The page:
Table 1 Clinical profiles of patients with sialidosis
Table 2 Electrophysiological studies in patients with sialidosis
Table 3 Findings from nerve conduction studies in patients with sialidosis*

Notably, four patients experienced painful paresthesia, and three patients reported it as the initial presentation. The symptoms were often induced by heat or by exercise and subsided after resting or removal of the inducing factors. None of the patients reported significant limb deformities. There was no observable atrophy, fasciculation, or significant sensory loss.

Electrophysiological studies of the PNS

The motor and sensory nerve conduction velocities were in the normal range in patients with sialidosis. Case 3 had a reduced CMAP amplitude in the right ulnar nerve, while case 5 had prolonged distal motor latency in the bilateral tibial and peroneal nerves. There were no repetitive CMAP observed. Five patients (83.3%) had abnormalities in the late response study, all of whom had prolonged F-wave latency, especially in the lower limbs (median nerve: 27.39 ± 1.27, 25.5–30.0 ms; ulnar nerve: 26.50 ± 1.91, 22.3–28.9 ms; peroneal nerve: 55.18 ± 9.00, 46.4–74.1 ms; tibial nerve: 54.76 ± 5.48, 46.2–62.2 ms). Repeater F-waves were noted in 3 patients. Three patients accepted the EMG study, and two patients had neurogenic polyphasic waves without spontaneous activities in sampled muscles. Sympathetic sensory response studies, done in 2 patients, revealed normal results. Only Case 3 received quantitative sensory testing, and the result is normal.

A unique very late response other than F-wave was noted

Beyond the typical F-waves, we also identified a special very late response in all of the recruited patients in the F-wave study. These responses have a latency that is much longer than the upper limit of F-wave latency in our lab (50 ms). The amplitude of these late responses ranged from 5 mV to 40 mV, and could present as either monophasic or multiphasic. The latency of the very late responses ranged from 70.8 to 176.4 ms. These very late responses could coexist with the F-wave (such as in patient 3, Fig. 1A) or appear when the F-wave was absent (Fig. 1B). This prolonged late response is most commonly presented in the tibial nerves, but could also be identified in the median and ulnar nerves.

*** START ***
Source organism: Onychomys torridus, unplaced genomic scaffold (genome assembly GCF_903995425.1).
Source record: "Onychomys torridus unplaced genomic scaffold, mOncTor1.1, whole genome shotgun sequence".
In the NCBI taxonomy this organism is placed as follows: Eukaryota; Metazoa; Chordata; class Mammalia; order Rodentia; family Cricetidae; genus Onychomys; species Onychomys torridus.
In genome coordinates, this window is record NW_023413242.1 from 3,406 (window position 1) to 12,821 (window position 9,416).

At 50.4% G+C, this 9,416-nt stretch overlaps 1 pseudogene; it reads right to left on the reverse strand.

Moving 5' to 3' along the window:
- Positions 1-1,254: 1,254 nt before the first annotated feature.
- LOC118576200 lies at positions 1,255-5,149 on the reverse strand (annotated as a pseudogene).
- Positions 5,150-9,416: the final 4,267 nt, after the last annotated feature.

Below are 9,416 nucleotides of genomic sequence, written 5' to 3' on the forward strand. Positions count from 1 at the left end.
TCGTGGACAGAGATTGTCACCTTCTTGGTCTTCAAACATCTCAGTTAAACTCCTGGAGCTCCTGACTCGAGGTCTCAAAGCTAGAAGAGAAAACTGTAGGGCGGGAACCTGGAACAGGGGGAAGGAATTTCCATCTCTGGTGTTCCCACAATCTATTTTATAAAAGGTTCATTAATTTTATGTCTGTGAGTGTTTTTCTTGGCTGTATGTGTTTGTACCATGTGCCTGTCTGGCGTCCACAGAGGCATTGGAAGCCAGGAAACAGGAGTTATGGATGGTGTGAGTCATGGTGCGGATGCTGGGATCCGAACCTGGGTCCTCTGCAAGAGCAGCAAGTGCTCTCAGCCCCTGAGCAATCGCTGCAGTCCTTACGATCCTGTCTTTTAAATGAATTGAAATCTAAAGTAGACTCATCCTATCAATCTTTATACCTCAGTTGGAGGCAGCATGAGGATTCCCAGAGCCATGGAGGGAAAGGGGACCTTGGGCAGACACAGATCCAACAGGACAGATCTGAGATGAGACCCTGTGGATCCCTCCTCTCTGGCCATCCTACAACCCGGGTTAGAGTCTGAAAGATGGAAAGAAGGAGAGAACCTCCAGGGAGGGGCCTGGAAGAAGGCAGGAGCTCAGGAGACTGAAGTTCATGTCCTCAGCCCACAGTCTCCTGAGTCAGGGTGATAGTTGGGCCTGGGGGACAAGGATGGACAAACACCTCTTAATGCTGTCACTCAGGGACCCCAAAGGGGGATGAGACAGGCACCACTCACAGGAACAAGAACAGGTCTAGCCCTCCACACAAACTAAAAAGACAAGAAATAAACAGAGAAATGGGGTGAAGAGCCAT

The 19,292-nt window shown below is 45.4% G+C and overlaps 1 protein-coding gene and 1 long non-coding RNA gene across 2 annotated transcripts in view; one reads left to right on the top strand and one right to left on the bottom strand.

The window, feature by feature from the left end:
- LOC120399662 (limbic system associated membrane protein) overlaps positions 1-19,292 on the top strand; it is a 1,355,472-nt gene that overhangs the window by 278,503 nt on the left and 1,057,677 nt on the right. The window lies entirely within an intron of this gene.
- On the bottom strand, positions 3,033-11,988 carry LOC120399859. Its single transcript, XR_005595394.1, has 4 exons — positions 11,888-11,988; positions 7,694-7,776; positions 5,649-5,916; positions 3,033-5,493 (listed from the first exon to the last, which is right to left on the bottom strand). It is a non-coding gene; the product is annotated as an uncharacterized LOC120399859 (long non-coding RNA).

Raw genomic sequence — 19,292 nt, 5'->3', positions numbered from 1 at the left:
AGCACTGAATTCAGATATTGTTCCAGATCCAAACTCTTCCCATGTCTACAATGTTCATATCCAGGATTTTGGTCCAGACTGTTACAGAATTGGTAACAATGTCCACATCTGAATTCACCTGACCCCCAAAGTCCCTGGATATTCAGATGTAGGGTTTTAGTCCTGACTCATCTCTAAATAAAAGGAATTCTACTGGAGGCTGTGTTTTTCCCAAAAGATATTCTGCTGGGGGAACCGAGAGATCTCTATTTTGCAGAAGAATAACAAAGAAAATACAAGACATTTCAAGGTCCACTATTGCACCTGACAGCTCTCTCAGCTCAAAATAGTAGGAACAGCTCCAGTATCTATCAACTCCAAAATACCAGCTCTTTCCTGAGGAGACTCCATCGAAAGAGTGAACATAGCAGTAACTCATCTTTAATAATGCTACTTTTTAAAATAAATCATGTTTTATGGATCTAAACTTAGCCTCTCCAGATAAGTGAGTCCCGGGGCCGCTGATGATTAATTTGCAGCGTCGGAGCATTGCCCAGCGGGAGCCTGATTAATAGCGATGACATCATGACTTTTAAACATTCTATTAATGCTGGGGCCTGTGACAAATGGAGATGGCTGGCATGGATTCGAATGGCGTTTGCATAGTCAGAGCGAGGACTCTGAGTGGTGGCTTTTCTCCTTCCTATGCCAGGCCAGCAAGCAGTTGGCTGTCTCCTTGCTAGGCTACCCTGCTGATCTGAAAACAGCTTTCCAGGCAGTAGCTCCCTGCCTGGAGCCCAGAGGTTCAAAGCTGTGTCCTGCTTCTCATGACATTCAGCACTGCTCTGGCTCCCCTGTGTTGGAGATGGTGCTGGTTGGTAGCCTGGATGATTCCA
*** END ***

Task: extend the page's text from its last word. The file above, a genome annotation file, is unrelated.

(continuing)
Fig. 1
figure 1

Findings from electrophysiological studies in patients with sialidosis. (A) In the F-wave study, very late responses (arrow) with a latency of 74 ms could be observed compared to the normal F waves with a latency of 42 ms (arrowhead). (B) These very late responses (latency: 70.8 ms) may exist without the presence of the F-wave


Sialidosis is considered to be a disease with primary involvement of the CNS, and the involvement of PNS was rare reported. Our study revealed two intriguing findings: (1) the peculiar phenomenon in the late response study and (2) the painful paresthesia at the early stage of disease.

An intriguing finding in our study is the abnormalities in late response study, including the changes in the persistence and latency of F-wave, the presence of a repeater F-wave, and a “very late response” with high amplitude. The change in F-wave latency with normal motor conduction velocity is considered to correspond to a lesion in the proximal peripheral nerve or spinal cord. The repeater F-waves have been proposed to be related to lower motor neuron dysfunction or disinhibition due to upper motor neuron dysfunction [9,10,11]. The involvement of upper and lower motor neurons in previous autopsy studies supported that the change in F-waves was related to sialidosis [11, 12].